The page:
So, when you want to know how completely wrong Namazie is remember this: She once blamed Rouhani for a law he finally caused to be defeated.
Of course the list is endless. Rouhani and his friends Tweet their sweet nothings and have Facebook pages whilst people in Iran are banned from using social media and can actually face arrest and harassment for it.
Rouhani is not in charge of filtering. He’s been fighting to make Facebook and Twitter free. He is the reason that Viber and WhatApp are not filtered. His Minister of Telecommunications actually broke the law to ensure that. The judiciary ultimately decided it wasn’t worth fighting over it.
And Iran remains the second largest jailer of journalists (forget political dissidents and opponents) though Rouhani “promised” that “justice means that anyone who wants to speak in a society should be able to come out, speak their mind, criticize and critique without hesitation and stammering”.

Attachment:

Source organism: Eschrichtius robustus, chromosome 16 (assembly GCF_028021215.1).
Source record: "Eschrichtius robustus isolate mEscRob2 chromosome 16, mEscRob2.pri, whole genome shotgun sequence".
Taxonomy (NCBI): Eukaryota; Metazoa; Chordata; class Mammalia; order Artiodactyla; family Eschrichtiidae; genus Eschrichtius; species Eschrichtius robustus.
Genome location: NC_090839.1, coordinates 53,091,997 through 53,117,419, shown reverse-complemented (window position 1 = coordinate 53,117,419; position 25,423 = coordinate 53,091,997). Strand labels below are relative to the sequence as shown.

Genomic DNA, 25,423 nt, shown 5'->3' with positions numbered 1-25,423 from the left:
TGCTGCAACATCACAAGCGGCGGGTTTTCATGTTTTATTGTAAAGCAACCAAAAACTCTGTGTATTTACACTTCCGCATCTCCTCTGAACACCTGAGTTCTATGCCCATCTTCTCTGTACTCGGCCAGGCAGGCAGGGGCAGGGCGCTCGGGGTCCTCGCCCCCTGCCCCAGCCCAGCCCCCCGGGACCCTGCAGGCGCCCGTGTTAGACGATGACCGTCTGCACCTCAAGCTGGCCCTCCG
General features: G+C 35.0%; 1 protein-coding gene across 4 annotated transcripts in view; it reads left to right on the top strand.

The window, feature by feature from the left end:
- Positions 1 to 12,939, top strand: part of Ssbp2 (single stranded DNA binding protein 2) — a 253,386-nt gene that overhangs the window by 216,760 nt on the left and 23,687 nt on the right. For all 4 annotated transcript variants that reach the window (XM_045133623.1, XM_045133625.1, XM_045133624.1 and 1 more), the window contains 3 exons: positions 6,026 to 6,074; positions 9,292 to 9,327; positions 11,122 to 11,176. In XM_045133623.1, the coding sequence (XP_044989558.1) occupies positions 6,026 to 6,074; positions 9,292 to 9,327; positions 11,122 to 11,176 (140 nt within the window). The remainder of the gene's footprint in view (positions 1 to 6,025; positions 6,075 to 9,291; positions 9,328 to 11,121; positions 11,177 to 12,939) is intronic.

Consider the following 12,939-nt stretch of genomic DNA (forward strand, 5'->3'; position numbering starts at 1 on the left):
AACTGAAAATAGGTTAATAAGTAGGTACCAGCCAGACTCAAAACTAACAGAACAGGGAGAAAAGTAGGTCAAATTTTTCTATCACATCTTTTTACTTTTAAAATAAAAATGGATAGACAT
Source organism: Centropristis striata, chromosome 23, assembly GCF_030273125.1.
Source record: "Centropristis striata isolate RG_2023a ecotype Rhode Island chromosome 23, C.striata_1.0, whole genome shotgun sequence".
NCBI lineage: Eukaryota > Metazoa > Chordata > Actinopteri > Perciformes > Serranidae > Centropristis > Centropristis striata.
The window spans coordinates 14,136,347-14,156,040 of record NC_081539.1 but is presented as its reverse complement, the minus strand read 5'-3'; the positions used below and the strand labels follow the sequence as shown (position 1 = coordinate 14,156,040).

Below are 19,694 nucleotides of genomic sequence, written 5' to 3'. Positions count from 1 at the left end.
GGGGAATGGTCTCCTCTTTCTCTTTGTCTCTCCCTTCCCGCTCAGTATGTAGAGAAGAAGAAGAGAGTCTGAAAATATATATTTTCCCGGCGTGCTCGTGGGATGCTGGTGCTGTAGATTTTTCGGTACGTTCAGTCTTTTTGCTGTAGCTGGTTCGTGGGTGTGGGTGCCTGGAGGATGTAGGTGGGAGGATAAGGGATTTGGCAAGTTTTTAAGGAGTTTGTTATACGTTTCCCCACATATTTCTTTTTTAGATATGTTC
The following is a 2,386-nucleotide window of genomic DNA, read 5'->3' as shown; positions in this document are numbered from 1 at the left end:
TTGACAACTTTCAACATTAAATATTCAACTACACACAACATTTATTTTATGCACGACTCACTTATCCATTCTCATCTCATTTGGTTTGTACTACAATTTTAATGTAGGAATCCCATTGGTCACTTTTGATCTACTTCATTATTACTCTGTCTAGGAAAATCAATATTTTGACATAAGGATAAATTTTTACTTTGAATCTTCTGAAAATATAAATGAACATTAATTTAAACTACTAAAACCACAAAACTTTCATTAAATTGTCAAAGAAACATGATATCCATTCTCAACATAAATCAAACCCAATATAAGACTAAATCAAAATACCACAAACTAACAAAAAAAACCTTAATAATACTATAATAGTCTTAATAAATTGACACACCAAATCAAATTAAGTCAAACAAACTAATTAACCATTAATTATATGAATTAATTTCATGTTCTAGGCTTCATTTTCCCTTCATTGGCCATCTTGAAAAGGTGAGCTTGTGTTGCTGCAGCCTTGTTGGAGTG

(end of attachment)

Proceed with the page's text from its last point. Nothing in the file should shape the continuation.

And if you poll those journalists, most of them are Rouhani’s supporters. It makes much sense for Rouhani to jail his own supporters while the public TV and the majority of legal media in Iran are strongly against him!
Absurdly, those celebrating Rouhani’s “charm” claim he is not to blame for the repression as he has no power – the supreme leader Khamenei does. Aside from the fact that Khamenei approved his candidacy, if Rouhani has no power, why so much jubilation? And if he does, then why not hold him accountable?
Because there’s no middle ground between “no power” and “absolute power”. Because there’s no point between “absolute tyranny” and “Utopian democracy”.
Of course any relief as a result of a reduction of economic sanctions, which adversely hurt the public, and a move away from threats of war is good but it’s not good enough.